In Davis v. Sanders the U.S. Supreme Court dealt with un-signed documents purported to be warrants and found that if they were not signed by a judicial officer then they were not issued within the meaning of the law. The Supreme Court in that case and others ruled that “we think it would be very dangerous to the peace of society for the court to hold that a paper, which shows on its face that it is an unfinished paper ․ would be a sufficient justification for an arrest”.
Thus the rulings by the First, Third and Tenth Circuits and other Circuits that have followed there lead which constitute treating un-signed warrants as warrants in direct contravention of the U.S. Supreme Court’s position have created a Danger to the State (USA). Upon review of the Circuit Court decisions you will find that not one of those court’s refer to or discuss Davis v. Sanders or DuBose v. DuBose, 90 S.C. 87, 72 S.E. 645 (1911) .
We have held, in the context of an arrest warrant, that such a warrant is not lawful where the issuing judicial officer failed to sign the warrant on the space provided on the warrant form. Davis v. Sanders, 40 S.C. 507, 19 S.E. 138 (1894). Although the State would characterize such an omission as merely procedural or ministerial, we disagree. The Davis Court gave a persuasive explanation of the signature requirement, albeit in the context of an arrest warrant:
[W]hen it is remembered that a sheriff or other officer, who undertakes to arrest a citizen under a warrant, is bound to show his warrant, if demanded, to the person proposed to be arrested, and if he refuses to do so the arrest may be lawfully resisted [internal citation omitted], we think it would be very dangerous to the peace of society for the court to hold that a paper, which shows on its face that it is an unfinished paper ․ would be a sufficient justification for an arrest.
The same policy considerations apply to a search warrant, and thus the lack of the issuing officer’s signature is not excusable as merely procedural or ministerial, but rather negates the existence of a warrant, creating instead “an unfinished paper.” As the Davis Court went on to hold, the fact that the issuing officer intended to sign the warrant and had in fact signed the back was not sufficient to validate it, nor was the arrest legal despite the fact the officers who executed the arrest pursuant to the “ warrant” were “entirely innocent of any intentional wrong.”
The Davis requirement that a warrant must be signed by the issuing judicial officer in order to be complete is a common law decision predicated on public policy considerations. The signature is the assurance that a judicial officer has found that law enforcement has made the requisite probable cause showing, and serves as notice to the citizen upon whom the warrant is served that it is a validly issued warrant. Without the signature, it is merely an “unfinished paper.” Davis, supra; see also DuBose v. DuBose, 90 S.C. 87, 72 S.E. 645 (1911) (“But it has been decided [in Davis ] that, when an officer is performing the ministerial duty of issuing a paper on compliance with certain conditions prescribed by law, his signature at the foot of the paper he intended to sign is necessary to its validity”). See also Davis, supra (officers good faith irrelevant where warrant is not signed).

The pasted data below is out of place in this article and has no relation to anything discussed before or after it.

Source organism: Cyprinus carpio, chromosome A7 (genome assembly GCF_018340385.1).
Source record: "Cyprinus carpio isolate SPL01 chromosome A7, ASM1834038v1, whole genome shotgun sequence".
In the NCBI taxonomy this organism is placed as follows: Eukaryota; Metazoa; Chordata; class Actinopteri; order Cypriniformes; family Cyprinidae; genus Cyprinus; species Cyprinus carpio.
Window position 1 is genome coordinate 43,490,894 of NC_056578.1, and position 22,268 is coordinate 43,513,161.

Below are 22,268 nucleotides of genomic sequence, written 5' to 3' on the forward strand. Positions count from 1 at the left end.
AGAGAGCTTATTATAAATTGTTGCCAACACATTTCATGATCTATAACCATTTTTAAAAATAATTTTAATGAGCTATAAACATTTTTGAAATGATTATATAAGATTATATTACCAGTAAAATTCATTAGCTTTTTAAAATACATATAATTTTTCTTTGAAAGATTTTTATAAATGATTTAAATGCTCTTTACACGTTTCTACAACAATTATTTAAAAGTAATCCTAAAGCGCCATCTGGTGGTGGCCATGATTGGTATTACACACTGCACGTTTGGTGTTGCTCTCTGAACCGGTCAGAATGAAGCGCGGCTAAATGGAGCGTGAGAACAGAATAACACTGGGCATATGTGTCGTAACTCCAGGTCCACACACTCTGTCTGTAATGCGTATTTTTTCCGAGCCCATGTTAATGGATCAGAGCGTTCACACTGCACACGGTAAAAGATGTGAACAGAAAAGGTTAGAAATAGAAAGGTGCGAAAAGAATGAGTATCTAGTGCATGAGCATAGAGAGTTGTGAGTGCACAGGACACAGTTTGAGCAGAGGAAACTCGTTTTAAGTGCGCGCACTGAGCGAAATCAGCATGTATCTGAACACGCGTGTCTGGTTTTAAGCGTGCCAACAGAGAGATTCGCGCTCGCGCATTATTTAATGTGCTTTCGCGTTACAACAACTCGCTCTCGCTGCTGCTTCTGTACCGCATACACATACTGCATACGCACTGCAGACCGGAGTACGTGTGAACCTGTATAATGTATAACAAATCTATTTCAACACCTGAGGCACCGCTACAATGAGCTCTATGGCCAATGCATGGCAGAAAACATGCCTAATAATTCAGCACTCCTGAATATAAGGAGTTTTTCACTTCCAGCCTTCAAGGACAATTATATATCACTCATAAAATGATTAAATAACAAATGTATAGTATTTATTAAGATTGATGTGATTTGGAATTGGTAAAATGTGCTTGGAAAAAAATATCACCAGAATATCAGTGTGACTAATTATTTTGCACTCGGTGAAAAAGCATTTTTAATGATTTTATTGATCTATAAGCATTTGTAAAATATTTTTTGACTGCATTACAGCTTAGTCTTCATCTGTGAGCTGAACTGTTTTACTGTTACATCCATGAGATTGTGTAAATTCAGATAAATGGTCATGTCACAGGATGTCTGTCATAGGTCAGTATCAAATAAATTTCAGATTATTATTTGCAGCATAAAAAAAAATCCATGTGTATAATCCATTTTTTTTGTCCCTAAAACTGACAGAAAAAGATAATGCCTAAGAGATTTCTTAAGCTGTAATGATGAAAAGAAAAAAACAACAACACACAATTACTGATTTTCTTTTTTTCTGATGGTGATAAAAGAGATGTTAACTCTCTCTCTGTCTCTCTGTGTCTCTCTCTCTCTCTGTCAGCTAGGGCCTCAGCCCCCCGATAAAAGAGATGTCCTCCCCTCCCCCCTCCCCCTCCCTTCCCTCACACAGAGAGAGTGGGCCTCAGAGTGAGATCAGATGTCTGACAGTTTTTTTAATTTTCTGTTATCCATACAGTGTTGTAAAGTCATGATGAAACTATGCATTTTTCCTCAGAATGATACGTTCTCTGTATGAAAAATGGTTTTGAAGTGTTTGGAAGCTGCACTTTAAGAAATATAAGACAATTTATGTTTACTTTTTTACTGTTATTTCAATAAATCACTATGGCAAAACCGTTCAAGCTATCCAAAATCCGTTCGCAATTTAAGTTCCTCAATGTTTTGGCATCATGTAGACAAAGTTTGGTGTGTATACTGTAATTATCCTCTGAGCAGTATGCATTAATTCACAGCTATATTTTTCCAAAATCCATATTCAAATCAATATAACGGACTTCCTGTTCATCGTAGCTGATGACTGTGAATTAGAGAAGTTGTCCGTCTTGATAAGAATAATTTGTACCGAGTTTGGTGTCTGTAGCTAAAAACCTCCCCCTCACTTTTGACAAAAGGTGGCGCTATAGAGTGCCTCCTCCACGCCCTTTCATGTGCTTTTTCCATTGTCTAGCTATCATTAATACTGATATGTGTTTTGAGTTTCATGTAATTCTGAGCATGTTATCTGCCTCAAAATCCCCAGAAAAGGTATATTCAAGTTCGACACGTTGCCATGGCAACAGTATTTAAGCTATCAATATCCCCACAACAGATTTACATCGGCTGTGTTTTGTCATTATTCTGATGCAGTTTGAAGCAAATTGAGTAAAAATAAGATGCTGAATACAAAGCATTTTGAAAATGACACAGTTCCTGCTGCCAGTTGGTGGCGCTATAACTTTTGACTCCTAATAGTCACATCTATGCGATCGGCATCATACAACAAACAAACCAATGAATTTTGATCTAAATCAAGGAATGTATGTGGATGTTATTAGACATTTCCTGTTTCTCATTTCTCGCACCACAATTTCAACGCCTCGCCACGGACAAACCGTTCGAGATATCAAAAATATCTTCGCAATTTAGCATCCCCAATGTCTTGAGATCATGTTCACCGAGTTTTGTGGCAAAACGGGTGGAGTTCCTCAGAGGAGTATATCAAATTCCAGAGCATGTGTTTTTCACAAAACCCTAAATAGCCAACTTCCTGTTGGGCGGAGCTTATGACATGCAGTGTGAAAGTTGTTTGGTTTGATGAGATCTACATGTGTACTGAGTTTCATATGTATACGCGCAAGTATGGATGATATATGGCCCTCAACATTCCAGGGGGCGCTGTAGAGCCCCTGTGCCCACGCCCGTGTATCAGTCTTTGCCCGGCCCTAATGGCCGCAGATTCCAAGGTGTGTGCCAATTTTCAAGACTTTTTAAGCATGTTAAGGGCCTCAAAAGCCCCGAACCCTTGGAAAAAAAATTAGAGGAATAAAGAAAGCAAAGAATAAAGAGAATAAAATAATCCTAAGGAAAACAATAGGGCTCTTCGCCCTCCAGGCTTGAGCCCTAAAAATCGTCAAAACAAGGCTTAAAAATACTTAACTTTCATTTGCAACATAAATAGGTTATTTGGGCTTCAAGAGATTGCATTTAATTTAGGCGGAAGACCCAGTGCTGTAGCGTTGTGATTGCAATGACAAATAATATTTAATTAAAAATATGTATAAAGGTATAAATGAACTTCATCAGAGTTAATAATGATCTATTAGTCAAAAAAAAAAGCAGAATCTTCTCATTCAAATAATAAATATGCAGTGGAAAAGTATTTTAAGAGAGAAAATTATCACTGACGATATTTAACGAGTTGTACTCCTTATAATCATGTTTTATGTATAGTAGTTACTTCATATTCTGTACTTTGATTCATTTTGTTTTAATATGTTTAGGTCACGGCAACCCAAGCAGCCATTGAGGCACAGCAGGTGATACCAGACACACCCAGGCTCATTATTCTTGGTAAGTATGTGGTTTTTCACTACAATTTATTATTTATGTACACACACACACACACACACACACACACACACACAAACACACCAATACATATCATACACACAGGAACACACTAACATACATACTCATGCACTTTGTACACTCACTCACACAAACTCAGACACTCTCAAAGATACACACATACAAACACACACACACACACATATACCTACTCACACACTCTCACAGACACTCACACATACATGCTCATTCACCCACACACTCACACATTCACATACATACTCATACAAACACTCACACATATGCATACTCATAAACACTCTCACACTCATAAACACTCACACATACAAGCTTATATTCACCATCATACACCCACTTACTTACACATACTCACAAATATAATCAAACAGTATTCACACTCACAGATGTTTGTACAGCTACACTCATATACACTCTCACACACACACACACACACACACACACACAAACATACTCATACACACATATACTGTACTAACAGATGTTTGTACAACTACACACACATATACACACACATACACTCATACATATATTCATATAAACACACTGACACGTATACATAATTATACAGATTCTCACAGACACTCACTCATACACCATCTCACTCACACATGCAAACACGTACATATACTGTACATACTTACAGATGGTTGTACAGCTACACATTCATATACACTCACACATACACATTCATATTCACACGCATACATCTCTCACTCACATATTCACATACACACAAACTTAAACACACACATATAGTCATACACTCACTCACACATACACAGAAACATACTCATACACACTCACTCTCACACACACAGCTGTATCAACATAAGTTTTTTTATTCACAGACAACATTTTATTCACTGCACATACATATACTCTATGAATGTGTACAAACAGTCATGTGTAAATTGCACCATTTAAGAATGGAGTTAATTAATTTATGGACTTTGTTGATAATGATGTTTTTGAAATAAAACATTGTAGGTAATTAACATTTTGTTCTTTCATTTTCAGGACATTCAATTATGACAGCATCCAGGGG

In Moreover, the Davis Court, in the absence of any statutory authority, relied on prior case law in declaring that a warrant must be signed.3 See State v. Vaughn, 16 S.C.L. (Harp.) 313 (1824) (holding that a warrant that was signed but not sealed was nevertheless a valid warrant). Moreover, I find it significant that the parties in Davis conceded that a warrant had to be signed, thereby leaving only the issue of whether the magistrate’s notation on the warrant constituted a signature for the Court’s determination. Specifically, the Davis Court found that the lower court properly charged the jury that “a warrant need not be under seal, yet it must be in writing, and signed by the officer issuing.” Id. at 509, 19 S.E. at 139. Justice TOAL, C.J., concurring in a separate opinion.
See Perrin v. City of Elberton, GA, 3:03–CV–106(CDL
Despite the fourth amendment’s general reference to “warrants,” an arrest warrant cannot be substituted for a search warrant because there is a difference between the two types of warrants29 and the particular interests each protects. The Ninth Circuit has argued that the fourth amendment makes no distinction between an arrest and search warrant. However, the court also said: “The warrant, whatever it be called, must describe ‘the place to be searched,’ here apartment 544, and ‘the persons or things to be seized,’ here Duveray [the suspect] and the parcels.” United States v. Prescott, 581 F.2d at 1350. However, the court’s description is not of an arrest warrant but of a search warrant. Because the officer may not know that the suspect will be seized in a place, an arrest warrant rarely names a place to be searched. Cf. People v. Tillery, 99 Cal. App. 3d 975, 978, 160 Cal. Rptr. 650, 652 (1980): “The expectation of privacy, against police intrusions, of an invited guest in a home should be as great as that of the resident himself.” ee also United States v. Williams, 612 F.2d at 738
The warrant merely formalizes and verifies the officer’s reasonable belief, which would be the same with or without the requirement. What the requirement will do is lend judicial scrutiny to the officer’s suppositions, and provide a check against poor judgment or sham use of an arrest warrant. Cf Fisher v. Volz, 496 F.2d at 341: A requirement that the officer must also have probable cause to believe that the suspect is in the dwelling will not unduly restrict the effectiveness of police action but will reduce the obvious risks of abuse. It offers police considerable latitude but also requires a necessary amount of restraint. It should enable police to act reasonably, but not oppressively …